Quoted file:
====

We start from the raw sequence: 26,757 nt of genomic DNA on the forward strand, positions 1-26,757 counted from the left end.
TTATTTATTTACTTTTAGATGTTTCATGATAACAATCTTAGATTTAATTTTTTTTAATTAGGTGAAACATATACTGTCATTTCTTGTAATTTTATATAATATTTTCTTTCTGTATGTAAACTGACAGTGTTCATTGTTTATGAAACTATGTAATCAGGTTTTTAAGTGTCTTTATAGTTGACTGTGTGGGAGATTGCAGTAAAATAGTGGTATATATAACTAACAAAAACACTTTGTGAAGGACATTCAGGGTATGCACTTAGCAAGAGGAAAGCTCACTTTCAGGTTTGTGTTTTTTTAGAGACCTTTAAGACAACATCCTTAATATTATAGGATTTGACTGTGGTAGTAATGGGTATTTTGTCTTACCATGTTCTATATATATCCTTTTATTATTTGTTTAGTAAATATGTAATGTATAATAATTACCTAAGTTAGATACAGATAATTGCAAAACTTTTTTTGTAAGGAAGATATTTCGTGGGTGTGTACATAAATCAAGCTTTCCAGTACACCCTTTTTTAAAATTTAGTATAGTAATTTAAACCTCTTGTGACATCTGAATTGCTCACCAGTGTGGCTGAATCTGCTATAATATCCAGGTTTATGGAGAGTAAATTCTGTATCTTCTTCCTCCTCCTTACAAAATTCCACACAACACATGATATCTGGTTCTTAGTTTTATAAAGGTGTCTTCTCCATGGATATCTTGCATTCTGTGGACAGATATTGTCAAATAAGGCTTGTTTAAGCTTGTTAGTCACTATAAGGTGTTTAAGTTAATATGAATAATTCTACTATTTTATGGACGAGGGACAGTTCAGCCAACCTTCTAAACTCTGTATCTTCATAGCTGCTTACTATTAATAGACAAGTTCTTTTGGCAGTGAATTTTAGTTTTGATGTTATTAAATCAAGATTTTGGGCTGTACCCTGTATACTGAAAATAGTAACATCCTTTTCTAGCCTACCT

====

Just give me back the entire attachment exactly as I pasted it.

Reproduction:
We start from the raw sequence: 26,757 nt of genomic DNA on the forward strand, positions 1-26,757 counted from the left end.
TTATTTATTTACTTTTAGATGTTTCATGATAACAATCTTAGATTTAATTTTTTTTAATTAGGTGAAACATATACTGTCATTTCTTGTAATTTTATATAATATTTTCTTTCTGTATGTAAACTGACAGTGTTCATTGTTTATGAAACTATGTAATCAGGTTTTTAAGTGTCTTTATAGTTGACTGTGTGGGAGATTGCAGTAAAATAGTGGTATATATAACTAACAAAAACACTTTGTGAAGGACATTCAGGGTATGCACTTAGCAAGAGGAAAGCTCACTTTCAGGTTTGTGTTTTTTTAGAGACCTTTAAGACAACATCCTTAATATTATAGGATTTGACTGTGGTAGTAATGGGTATTTTGTCTTACCATGTTCTATATATATCCTTTTATTATTTGTTTAGTAAATATGTAATGTATAATAATTACCTAAGTTAGATACAGATAATTGCAAAACTTTTTTTGTAAGGAAGATATTTCGTGGGTGTGTACATAAATCAAGCTTTCCAGTACACCCTTTTTTAAAATTTAGTATAGTAATTTAAACCTCTTGTGACATCTGAATTGCTCACCAGTGTGGCTGAATCTGCTATAATATCCAGGTTTATGGAGAGTAAATTCTGTATCTTCTTCCTCCTCCTTACAAAATTCCACACAACACATGATATCTGGTTCTTAGTTTTATAAAGGTGTCTTCTCCATGGATATCTTGCATTCTGTGGACAGATATTGTCAAATAAGGCTTGTTTAAGCTTGTTAGTCACTATAAGGTGTTTAAGTTAATATGAATAATTCTACTATTTTATGGACGAGGGACAGTTCAGCCAACCTTCTAAACTCTGTATCTTCATAGCTGCTTACTATTAATAGACAAGTTCTTTTGGCAGTGAATTTTAGTTTTGATGTTATTAAATCAAGATTTTGGGCTGTACCCTGTATACTGAAAATAGTAACATCCTTTTCTAGCCTACCT